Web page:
If you said "fulfilment of their roles", it would mean the roles are fulfilled, not the mothers. The phrase is not common in that sort of context, but you may come across it in a commercial context, e.g. "fulfilment of your order is delayed because the product is out of stock".
I'd probably use "by" rather than "with" here, because it is the role that fulfils the mother, if you think about the inversion of the statement. Again, you might come across "with" in an phrase like "fulfilment of your order with an alternative product".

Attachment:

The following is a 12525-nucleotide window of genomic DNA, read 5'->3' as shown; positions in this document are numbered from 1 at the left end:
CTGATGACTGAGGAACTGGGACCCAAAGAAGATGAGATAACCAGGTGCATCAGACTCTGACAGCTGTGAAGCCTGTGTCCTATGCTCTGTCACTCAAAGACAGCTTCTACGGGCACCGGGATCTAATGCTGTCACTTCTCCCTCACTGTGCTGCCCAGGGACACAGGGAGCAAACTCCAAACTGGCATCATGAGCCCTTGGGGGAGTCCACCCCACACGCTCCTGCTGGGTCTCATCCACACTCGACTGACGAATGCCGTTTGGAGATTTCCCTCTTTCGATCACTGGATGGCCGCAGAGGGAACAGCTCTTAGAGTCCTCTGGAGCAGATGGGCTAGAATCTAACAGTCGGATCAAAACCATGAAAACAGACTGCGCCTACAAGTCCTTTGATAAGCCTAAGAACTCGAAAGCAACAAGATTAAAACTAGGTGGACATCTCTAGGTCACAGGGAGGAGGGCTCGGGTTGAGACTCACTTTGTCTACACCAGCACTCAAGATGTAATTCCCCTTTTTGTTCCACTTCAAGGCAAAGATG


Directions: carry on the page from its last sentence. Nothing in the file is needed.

To answer your question about which word "with" is a preposition of, the answer is the noun phrase "their new roles". But I wonder if that is what you meant? Perhaps you mean to ask which word or phrase it attaches to? That answer isn't so simple. It could either be "fulfilment", or the noun phrase "a constant state of bliss and fulfillment" -- it is ambiguous. But if you intend the latter, then "in" would work better than "by", because "by" doesn't go well with "bliss", unlike "fulfilment", which is derived from a verb and would be used somewhat like a passive with "by".